Therefore, the aim of the present study was to investigate the potential antiapoptotic and prosurvival actions of exendin-4 in pancreatic β-cells under a chronic lipotoxic condition and the underlying signaling pathways involved.

2. Materials and Methods

2.1. Materials

Exendin-4 was purchased from Prospec (Rehovot, Israel). Fatty-acid-free bovine serum albumin (BSA, fraction V), palmitate, Hoechst33258, 3-(4,5-dimethylthiazol-2-yl)-2,5-diphenyltetrazolium bromides (MTT), and PD98059 were purchased from Sigma-Aldrich (St. Louis, MO, USA). The anti-phospho-ERK1/2 and anti-total ERK1/2 antibodies were obtained from Cell Signaling Technology (Danvers, MA, USA). The anti-BAX and anti-BCL-2 antibodies were obtained from Santa Cruz Biotechnology (Heidelberg, Germany). An enzyme-linked immunosorbent assay- (ELISA-) based bromodeoxyuridine (BrdU) incorporation kit was from Roche (Basel, Switzerland). The caspase-3 activity assay kit was from R&D Systems (Minneapolis, MN, USA).

2.2. Cell Culture

Mouse pancreatic β-cell line MIN6 was a kind gift from Biochemistry Lab of China Medical University with passage number of 10 to 20. They were maintained in Dulbecco modified Eagle medium (DMEM) containing 25 mM glucose, 15% fetal bovine serum (FBS), 100 U/mL penicillin, 100 mg/mL streptomycin, 100 mg/mL L-glutamine, and 5 μg/L β-mercaptoethanol in a 37°C humidified atmosphere with 5% CO2 and 95% air. Cells at 80% confluence were washed with phosphate-buffered saline (PBS) and preincubated overnight in serum-free DMEM before treatment. Followed assays were conducted as designed.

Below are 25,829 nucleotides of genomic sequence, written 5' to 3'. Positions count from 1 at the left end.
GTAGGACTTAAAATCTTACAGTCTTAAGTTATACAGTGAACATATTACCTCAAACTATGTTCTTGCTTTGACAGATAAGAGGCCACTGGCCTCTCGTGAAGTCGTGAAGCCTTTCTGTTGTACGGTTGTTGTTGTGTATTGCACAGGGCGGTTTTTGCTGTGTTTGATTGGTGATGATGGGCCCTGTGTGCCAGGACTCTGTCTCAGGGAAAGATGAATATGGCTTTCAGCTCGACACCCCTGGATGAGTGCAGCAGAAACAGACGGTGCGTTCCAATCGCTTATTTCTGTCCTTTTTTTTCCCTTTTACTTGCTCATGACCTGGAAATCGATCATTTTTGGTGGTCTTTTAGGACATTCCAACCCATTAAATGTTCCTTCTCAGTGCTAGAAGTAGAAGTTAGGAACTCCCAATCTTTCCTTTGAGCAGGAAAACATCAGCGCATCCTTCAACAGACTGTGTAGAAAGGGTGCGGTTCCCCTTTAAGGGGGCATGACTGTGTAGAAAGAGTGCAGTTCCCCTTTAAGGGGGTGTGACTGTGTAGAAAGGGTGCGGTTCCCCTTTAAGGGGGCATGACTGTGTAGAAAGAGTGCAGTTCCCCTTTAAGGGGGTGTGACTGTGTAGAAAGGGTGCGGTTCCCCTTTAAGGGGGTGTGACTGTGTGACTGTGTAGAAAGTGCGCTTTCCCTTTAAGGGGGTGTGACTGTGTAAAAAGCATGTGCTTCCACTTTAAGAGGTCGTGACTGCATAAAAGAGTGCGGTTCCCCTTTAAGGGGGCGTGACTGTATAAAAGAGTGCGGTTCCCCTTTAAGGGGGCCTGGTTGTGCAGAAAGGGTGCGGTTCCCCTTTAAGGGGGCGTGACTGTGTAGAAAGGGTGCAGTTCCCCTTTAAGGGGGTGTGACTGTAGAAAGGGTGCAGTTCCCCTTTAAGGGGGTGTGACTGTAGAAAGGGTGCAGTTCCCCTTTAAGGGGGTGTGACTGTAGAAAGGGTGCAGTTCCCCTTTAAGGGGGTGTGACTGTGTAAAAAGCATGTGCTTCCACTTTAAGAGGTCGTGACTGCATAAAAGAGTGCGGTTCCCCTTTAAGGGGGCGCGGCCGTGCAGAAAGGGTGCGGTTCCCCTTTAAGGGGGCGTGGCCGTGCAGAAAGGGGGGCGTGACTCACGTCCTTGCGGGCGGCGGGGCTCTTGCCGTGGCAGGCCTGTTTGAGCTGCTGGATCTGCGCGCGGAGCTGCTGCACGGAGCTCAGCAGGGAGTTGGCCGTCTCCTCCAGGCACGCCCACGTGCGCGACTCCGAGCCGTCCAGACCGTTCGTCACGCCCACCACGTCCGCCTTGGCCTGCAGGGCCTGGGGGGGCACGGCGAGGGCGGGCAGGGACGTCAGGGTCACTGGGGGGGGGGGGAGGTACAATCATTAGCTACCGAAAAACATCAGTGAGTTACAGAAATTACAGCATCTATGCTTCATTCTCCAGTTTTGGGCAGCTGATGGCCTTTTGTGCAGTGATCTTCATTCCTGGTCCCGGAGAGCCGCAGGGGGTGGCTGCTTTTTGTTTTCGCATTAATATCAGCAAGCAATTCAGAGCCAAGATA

2.3. Fatty Acid, Exendin-4, and ERK1/2 Inhibitor Treatment of MIN6 Cells

MIN6 cells were cultured in a high glucose (25 mM) serum-free DMEM with 0.5% BSA or 0.4 mM palmitate added 0.5% BSA, with or without ERK1/2 inhibitor, in the presence or absence of exendin-4. The 0.4 mM palmitate fatty acid solution was prepared as described previously [11]. Briefly, a 20 mM solution of palmitate in 0.01 M NaOH was incubated at 70°C for 30 min. Then 330 μL 30% BSA and 400 μL palmitate/NaOH mixture were mixed together, filter-sterilized, and added into 20 mL DMEM. The concentration of BSA was 0.5% in all medium. We selected a 25 mM glucose concentration for all tests because an increased glucose concentration was essential for MIN6 proliferation, and 25 mM glucose protected MIN6 cells from apoptosis [12]. Graded doses of exendin-4 (1, 10, 100, and 500 nM) were prepared freshly before tests. The ERK1/2 inhibitor used in the study was PD98059 (50 μM).

2.4. Cell Viability Assay

Cell viability was assessed by MTT as described previously [13]. 5000 cells per well were set up onto 96-well plates. Before detection, cells were incubated with 1 mg/mL MTT for 1 h. The medium was removed and the formazan product was solubilized with 150 μL dimethyl sulfoxide. Viability was assessed by spectrophotometry at 570 nm absorbance using a 96-well plate reader.

2.5. Cell Proliferation Assay

Proliferation of MIN6 cells was evaluated with an ELISA-based BrdU incorporation kit. Briefly, MIN6 cells were set up onto 96-well plates at 80% confluence and incubated overnight in serum-free DMEM before experiments, and BrdU was added to the culture medium for 1 h before cells harvest. Cells were then fixed and incubated with a peroxidase-conjugated anti-BrdU antibody, and immune complexes were quantified by spectrophotometry.

2.6. Hoechst33258 Assay

Apoptosis was evaluated by Hoechst33258 staining. The Hoechst positive cells represent the apoptotic cells, which were characterized with chromatin condensation or fragmented nuclear membrane. Briefly, Hoechst staining was performed by exposing the cell slides to 10 μg/mL Hoechst33258 for 10 min at room temperature. The cells were counted by fluorescence microscopy after staining.